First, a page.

Jody Wilson-Raybould has been invited to testify at the Commons justice committee probing the SNC-Lavalin affair Wednesday afternoon, after obtaining a broad waiver that allows her to disclose details of her conversations with government officials about the prosecution of the Montreal-based global engineering and construction company.
The former justice minister and attorney general also has been granted an extended, uninterrupted 30-minute period to deliver an opening statement to the committee.
Prime Minister Justin Trudeau said today he’s “pleased” that Wilson-Raybould will be able to “share her perspectives” on the SNC-Lavalin affair.
“It’s important that people get an opportunity to testify, or share their point of view, at committee,” Trudeau told reporters as he headed into the weekly Liberal cabinet meeting.
“As we said, waiving privilege, waiving cabinet confidentiality is something that we had to take very seriously, but I’m pleased that Ms. Wilson-Raybould is going to be able to share her perspectives.”
An order-in-council (OIC) posted online Monday waived cabinet confidence and solicitor-client privilege for Wilson-Raybould in her conversations with the justice committee and the ethics commissioner. The waiver does not cover communications between Wilson-Raybould and the director of public prosecutions — a limit imposed to “uphold the integrity of any criminal or civil proceedings,” according to the text of the order.
Justice Minister and Attorney General David Lametti said the order achieves two objectives.
“What we were doing is establishing a process that’s fair and open and allows transparency but still protects the very principles that we want to protect in the legal system, as well as not interfering with ongoing litigation,” he said.
Lametti confirmed there were “contacts” between lawyers, but would not say whether he was talking about discussions between government lawyers and Wilson-Raybould’s counsel — retired Supreme Court justice Thomas Cromwell.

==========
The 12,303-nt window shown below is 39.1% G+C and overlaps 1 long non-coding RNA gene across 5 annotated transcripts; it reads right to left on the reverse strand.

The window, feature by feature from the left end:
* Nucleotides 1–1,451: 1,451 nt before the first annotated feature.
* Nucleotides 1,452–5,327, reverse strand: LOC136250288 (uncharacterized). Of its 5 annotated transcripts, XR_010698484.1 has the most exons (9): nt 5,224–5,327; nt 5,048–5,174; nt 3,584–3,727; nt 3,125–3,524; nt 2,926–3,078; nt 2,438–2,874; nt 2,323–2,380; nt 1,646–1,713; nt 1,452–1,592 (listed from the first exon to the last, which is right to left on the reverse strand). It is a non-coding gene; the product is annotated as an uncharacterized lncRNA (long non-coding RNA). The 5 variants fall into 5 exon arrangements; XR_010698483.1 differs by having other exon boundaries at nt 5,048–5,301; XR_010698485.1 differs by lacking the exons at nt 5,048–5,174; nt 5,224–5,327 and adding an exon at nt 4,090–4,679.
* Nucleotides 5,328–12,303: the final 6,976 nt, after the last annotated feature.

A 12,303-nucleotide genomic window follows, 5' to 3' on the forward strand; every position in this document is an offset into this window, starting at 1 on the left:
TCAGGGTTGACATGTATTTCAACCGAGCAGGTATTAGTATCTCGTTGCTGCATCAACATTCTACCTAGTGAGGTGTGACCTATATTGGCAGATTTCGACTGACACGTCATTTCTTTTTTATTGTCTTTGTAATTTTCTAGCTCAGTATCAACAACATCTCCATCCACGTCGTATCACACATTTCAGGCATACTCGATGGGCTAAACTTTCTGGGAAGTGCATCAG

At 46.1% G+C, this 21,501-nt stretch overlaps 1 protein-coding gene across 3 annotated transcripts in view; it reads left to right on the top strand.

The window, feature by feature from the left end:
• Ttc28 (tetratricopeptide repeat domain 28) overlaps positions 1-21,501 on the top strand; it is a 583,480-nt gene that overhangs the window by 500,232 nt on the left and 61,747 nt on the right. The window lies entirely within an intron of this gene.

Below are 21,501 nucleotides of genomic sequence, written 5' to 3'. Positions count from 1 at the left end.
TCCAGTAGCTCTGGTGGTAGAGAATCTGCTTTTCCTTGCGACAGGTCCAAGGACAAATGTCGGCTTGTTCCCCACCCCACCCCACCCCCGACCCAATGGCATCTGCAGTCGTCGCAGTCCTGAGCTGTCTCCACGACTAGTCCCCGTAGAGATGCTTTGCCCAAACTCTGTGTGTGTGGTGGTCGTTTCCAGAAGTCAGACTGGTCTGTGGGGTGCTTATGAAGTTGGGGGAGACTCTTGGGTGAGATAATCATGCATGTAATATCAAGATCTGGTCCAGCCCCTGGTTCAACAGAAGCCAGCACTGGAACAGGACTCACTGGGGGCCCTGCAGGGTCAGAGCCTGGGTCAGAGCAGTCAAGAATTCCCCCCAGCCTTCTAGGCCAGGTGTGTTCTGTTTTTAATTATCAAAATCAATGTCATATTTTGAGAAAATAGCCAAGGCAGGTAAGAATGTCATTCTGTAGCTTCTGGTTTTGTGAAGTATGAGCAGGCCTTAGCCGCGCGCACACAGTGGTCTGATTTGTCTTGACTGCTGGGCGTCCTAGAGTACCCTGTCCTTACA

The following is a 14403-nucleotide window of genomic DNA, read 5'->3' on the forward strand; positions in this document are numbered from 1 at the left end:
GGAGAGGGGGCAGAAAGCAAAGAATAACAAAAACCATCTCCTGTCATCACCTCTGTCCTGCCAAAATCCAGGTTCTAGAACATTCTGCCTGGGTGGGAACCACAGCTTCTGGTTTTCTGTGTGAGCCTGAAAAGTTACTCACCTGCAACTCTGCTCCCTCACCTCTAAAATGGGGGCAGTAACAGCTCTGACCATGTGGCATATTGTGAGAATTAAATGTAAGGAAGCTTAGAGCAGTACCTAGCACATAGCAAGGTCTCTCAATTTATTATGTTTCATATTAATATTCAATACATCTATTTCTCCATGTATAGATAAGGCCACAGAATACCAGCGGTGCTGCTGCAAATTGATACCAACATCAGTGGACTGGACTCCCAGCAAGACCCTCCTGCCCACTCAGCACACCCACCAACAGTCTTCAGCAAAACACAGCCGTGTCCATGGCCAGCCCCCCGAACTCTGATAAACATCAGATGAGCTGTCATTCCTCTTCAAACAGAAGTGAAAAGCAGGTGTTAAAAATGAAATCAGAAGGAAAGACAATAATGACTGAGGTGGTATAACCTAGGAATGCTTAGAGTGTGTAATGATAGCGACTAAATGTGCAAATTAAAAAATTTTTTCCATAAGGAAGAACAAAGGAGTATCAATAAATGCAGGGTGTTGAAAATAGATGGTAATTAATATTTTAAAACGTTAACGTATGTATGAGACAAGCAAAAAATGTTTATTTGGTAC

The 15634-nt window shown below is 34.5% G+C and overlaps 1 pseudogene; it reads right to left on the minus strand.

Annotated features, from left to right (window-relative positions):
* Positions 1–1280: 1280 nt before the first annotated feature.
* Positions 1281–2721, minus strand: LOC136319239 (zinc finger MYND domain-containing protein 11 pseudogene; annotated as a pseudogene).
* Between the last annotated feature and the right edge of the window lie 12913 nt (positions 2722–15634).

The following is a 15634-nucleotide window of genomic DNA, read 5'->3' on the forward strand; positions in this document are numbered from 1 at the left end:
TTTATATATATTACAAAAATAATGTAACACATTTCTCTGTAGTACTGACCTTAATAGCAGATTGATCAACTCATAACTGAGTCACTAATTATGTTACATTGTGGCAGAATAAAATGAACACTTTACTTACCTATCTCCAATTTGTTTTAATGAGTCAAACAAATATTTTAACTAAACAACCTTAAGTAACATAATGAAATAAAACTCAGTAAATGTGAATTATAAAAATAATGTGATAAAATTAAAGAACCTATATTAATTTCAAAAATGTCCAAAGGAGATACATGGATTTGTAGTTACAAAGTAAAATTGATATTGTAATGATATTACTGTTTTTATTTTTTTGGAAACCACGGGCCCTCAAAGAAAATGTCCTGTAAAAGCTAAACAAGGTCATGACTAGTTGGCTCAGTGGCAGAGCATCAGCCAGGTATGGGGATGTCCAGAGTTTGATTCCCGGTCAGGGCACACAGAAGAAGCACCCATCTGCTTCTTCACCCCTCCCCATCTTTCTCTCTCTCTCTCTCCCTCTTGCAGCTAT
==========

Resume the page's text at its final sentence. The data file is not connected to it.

On Monday, Wilson-Raybould wrote to the committee chair, Liberal MP Anthony Housefather, stating that she is “anxious” to appear. She also sought permission to deliver a 30-minute opening statement instead of the usual five to 10 minutes, a request which has been granted.
The justice committee is examining the growing controversy touched off by a Feb. 7 Globe and Mail report that said Trudeau’s aides attempted to press Wilson-Raybould to intervene in the prosecution of SNC-Lavalin to help the company avoid criminal prosecution on bribery charges related to contracts in Libya.
Wilson-Raybould resigned from cabinet on Feb. 12, and has remained silent on the matter, insisting she’s still bound by solicitor-client confidentiality from her time as attorney general.
“I understand fully that Canadians want to know the truth and want transparency,” she told the House of Commons last week. “Privilege and confidentiality are not mine to waive, and I hope that I have the opportunity to speak my truth.”
Housefather said he believes all of Wilson-Raybould’s previous concerns have now been addressed and she will now have the opportunity to give her account of events.
“I think she now can tell her side of the story. With 30 minutes, I think she’ll have ample time to do so and I look forward to hearing from her, as I know the other committee members do,” he said.
This story originally appeared on CBC